5,500-Year-Old Tomb Found Beneath Swedish Stonehenge

Ale's Stenar, or Ale's Stones, in Sweden

Tia Ghose
Live Science

A 5,500-year-old tomb possibly belonging to a Stone Age chieftain has been unearthed at a megalithic monument in the shape of a ship called the Ale’s Stenar (Ale’s Stones). The tomb, in Sweden, was likely robbed of stones to build the Viking-era ship monument.

“We found traces — mostly imprints — of large boulders,” said lead archaeologist Bengst Söderberg of the Swedish National Heritage Board. “So my conviction is that some of the stones at least, they are standing on the ship setting.”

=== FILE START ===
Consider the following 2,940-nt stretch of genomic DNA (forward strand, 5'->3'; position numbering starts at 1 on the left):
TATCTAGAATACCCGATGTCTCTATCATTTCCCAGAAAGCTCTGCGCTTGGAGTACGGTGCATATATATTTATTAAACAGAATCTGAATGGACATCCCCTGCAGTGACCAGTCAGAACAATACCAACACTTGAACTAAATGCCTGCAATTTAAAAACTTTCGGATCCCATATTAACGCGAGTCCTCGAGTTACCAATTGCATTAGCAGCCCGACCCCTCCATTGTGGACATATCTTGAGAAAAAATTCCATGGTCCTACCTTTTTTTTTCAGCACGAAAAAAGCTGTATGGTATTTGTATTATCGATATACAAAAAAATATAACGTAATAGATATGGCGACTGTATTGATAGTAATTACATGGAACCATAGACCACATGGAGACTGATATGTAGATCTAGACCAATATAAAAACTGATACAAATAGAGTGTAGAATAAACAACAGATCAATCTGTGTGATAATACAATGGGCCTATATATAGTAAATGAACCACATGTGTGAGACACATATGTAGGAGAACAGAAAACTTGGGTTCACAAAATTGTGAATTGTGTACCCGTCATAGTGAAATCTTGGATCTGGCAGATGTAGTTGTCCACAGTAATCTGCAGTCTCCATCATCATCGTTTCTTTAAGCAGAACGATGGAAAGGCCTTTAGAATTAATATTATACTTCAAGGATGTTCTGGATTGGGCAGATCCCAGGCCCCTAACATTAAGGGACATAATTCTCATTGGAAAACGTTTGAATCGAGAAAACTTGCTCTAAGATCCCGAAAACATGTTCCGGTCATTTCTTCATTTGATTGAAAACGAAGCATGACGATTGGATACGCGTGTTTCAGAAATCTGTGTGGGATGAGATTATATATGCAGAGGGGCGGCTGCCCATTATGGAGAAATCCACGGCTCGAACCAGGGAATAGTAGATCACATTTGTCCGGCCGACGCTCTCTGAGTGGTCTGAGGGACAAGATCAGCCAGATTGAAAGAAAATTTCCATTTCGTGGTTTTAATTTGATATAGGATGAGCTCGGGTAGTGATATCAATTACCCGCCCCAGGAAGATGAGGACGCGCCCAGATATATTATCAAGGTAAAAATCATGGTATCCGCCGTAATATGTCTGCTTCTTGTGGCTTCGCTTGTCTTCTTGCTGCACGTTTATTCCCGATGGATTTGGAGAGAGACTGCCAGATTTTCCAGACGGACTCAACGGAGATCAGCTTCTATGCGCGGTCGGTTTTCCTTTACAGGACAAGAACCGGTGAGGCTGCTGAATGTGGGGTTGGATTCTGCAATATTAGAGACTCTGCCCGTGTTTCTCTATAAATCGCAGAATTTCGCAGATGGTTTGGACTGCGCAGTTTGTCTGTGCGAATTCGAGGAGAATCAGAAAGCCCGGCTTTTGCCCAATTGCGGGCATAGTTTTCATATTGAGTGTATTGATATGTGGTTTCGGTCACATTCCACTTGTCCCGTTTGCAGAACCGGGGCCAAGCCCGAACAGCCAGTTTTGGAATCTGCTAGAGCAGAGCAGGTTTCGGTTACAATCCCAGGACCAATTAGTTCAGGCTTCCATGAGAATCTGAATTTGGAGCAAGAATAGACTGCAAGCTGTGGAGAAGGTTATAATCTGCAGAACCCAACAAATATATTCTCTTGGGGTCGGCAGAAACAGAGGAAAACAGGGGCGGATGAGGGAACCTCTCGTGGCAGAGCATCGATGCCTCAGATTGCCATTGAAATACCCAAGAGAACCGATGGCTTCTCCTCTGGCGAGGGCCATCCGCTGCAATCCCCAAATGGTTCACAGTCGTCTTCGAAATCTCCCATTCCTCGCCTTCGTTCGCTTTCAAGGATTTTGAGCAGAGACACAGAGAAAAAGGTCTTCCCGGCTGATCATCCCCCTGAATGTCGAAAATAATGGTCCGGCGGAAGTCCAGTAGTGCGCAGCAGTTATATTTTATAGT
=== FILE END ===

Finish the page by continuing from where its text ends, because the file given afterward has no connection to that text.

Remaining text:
Perched on a seaside cliff in the village of Kåseberga stands the Ales Stenar, also called Ale’s Stones, 59 massive boulders arranged in the 220-foot (67-meter)-long outline of a ship. Most researchers believe the 1,400-year-old ship structure is a burial monumentbuilt toward the end of Sweden’s Iron Age. Local legend has it that the mythic King Ale lies beneath the site.

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